About LegiStorm's Financial Disclosures
Financial Disclosures FAQ
LegiStorm maintains a repository of thousands of personal financial disclosures of members of Congress and their staff. These disclosures are public information we collected from both the House and the Senate public document rooms and have put online for the first time.
Who must file
The Ethics in Government Act requires that all members of Congress must file, as well as certain key staffers. Officers and employees earning at least 120 percent of the federal GS-15 base level salary, or a little more than $111,000 in 2007, must file. If nobody earns that amount, the member of Congress must designate a “principal assistant” who must file. In addition, senators must designate anyone who handles political campaign funds as someone who must file.
When must they file
The yearly deadline for these reports is May 15. In addition to these “annual” reports, employees are also required to submit “new hire” and “termination” reports when their employment status changes, but termination reports are unnecessary if the employee is going to another job in the federal government which requires financial disclosure submission.If the respective House and Senate ethics committees require additional information is needed, separate “amendment” forms can be submitted.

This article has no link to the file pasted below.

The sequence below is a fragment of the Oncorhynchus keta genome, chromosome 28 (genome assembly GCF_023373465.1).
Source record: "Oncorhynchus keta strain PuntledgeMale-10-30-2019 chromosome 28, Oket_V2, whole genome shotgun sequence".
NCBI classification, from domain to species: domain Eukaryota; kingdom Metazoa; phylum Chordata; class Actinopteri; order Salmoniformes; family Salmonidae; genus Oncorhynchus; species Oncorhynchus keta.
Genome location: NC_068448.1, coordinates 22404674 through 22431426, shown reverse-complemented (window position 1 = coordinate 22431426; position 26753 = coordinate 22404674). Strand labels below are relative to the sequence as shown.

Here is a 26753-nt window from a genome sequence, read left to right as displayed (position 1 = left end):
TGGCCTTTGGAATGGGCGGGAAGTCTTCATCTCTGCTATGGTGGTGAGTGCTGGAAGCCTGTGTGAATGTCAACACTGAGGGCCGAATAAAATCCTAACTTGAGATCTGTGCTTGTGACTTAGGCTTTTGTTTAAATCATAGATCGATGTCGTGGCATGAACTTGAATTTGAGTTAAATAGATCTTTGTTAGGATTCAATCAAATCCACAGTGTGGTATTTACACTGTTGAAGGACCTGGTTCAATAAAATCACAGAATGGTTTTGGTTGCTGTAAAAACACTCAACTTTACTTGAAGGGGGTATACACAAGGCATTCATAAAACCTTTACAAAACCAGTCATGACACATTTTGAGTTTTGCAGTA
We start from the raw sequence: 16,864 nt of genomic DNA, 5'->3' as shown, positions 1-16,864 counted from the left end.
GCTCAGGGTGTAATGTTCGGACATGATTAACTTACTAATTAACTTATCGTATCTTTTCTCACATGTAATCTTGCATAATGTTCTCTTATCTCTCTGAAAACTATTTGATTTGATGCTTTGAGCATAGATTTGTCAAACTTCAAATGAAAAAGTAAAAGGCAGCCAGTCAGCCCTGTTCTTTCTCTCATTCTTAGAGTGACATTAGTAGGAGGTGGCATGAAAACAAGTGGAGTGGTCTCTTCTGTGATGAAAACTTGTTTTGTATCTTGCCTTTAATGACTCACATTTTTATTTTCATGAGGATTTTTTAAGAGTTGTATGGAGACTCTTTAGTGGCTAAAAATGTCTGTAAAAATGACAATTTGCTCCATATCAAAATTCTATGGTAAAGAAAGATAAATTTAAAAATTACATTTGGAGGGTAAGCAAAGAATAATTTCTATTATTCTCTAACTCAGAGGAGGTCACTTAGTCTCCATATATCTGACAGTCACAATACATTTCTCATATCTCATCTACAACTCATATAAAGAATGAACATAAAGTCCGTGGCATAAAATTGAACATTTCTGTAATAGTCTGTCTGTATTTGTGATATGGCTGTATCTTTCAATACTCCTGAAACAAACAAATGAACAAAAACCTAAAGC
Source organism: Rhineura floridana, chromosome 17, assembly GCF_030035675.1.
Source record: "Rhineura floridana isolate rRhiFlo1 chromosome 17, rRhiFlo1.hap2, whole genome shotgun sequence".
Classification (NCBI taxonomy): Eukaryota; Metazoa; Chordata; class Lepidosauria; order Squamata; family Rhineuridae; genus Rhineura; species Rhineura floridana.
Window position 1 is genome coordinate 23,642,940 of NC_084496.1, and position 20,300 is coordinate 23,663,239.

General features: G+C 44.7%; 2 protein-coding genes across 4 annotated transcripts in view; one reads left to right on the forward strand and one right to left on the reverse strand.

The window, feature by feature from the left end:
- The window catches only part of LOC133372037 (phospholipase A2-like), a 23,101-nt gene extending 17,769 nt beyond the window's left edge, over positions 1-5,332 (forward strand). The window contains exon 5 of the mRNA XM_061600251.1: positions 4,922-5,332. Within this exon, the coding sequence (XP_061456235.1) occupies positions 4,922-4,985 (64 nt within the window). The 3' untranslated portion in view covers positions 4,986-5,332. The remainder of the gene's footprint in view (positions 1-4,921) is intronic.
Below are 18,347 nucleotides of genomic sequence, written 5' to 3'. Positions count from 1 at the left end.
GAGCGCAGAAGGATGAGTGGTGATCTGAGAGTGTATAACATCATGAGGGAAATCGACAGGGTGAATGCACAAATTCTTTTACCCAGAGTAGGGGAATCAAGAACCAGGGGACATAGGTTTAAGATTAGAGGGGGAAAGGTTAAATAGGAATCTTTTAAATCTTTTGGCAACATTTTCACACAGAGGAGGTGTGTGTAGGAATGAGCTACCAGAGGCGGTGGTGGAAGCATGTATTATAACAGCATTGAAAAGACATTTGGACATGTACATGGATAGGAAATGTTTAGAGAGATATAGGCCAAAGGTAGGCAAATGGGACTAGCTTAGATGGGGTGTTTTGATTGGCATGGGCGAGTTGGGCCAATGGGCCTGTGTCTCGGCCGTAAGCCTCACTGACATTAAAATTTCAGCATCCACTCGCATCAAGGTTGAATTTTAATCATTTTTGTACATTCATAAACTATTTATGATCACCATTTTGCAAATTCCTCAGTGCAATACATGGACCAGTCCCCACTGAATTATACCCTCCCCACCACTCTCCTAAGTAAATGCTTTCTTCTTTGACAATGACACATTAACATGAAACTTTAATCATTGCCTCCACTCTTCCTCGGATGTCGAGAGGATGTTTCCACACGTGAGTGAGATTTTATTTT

What must they disclose
The personal financial disclosure forms crafted by the House and Senate ask members and staffers to identify a range of financial information that might identify possible conflicts of interest with their official duties. It includes assets, debts, earned income, prior employment, agreements, gifts and positions held.
The Ethics in Government Act as Amended, 5 U.S.C. Appendix 6, Sec. 105 (c) (1), states, “It shall be unlawful for any person to obtain or use a report for any unlawful purpose, commercial purpose, other than by news and communications media for disseminating to the general public, determining or establishing a credit rating of an individual, or for use directly or indirectly, in the solicitation of money for any political, charitable, or other purpose.”
For more information
House Standards and Official Conduct Committee on Financial Disclosures
Senate Ethics Commitee on Financial Disclosures
LegiStorm focused on staffers who work for members of Congress, committees and leadership offices, although we have a few other disclosures for people in our database. We ignored peripheral agencies like the Government Printing Office, the Government Accountability Office and the Capitol Police since we have no staff data for these agencies.
We have gathered all disclosures filed since the beginning of 2007, including new hiring reports, annual filings and termination reports. We also acquired a number of reports from before 2007, especially if no 2007 reports were found for a staffer, but we can make no claims about the comprehensiveness of this prior data.